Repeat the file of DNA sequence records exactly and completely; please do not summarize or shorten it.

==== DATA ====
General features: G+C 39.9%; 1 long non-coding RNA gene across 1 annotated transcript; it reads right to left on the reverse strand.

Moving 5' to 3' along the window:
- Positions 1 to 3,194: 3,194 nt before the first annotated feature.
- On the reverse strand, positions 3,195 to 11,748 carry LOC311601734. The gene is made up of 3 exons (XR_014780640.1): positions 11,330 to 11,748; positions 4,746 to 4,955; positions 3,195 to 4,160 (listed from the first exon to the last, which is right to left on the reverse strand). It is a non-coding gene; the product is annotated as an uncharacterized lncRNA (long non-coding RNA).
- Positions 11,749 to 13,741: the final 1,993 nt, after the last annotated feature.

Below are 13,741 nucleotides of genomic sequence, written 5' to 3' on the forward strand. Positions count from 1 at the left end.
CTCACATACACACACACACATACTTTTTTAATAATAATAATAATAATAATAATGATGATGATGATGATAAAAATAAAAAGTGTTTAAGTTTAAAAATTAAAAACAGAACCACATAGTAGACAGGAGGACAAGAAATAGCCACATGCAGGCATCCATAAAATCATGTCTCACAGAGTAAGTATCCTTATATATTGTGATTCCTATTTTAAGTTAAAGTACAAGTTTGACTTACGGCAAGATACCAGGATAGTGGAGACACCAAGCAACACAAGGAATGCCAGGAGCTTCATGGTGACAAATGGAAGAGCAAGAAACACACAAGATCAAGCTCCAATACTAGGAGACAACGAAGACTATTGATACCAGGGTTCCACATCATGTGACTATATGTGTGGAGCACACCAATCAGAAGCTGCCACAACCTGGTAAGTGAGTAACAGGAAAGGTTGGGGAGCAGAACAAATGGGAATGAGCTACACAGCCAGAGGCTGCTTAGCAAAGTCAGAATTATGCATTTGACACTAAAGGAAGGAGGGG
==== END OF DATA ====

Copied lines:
General features: G+C 39.9%; 1 long non-coding RNA gene across 1 annotated transcript; it reads right to left on the reverse strand.

Moving 5' to 3' along the window:
- Positions 1 to 3,194: 3,194 nt before the first annotated feature.
- On the reverse strand, positions 3,195 to 11,748 carry LOC311601734. The gene is made up of 3 exons (XR_014780640.1): positions 11,330 to 11,748; positions 4,746 to 4,955; positions 3,195 to 4,160 (listed from the first exon to the last, which is right to left on the reverse strand). It is a non-coding gene; the product is annotated as an uncharacterized lncRNA (long non-coding RNA).
- Positions 11,749 to 13,741: the final 1,993 nt, after the last annotated feature.

Below are 13,741 nucleotides of genomic sequence, written 5' to 3' on the forward strand. Positions count from 1 at the left end.
CTCACATACACACACACACATACTTTTTTAATAATAATAATAATAATAATAATGATGATGATGATGATAAAAATAAAAAGTGTTTAAGTTTAAAAATTAAAAACAGAACCACATAGTAGACAGGAGGACAAGAAATAGCCACATGCAGGCATCCATAAAATCATGTCTCACAGAGTAAGTATCCTTATATATTGTGATTCCTATTTTAAGTTAAAGTACAAGTTTGACTTACGGCAAGATACCAGGATAGTGGAGACACCAAGCAACACAAGGAATGCCAGGAGCTTCATGGTGACAAATGGAAGAGCAAGAAACACACAAGATCAAGCTCCAATACTAGGAGACAACGAAGACTATTGATACCAGGGTTCCACATCATGTGACTATATGTGTGGAGCACACCAATCAGAAGCTGCCACAACCTGGTAAGTGAGTAACAGGAAAGGTTGGGGAGCAGAACAAATGGGAATGAGCTACACAGCCAGAGGCTGCTTAGCAAAGTCAGAATTATGCATTTGACACTAAAGGAAGGAGGGG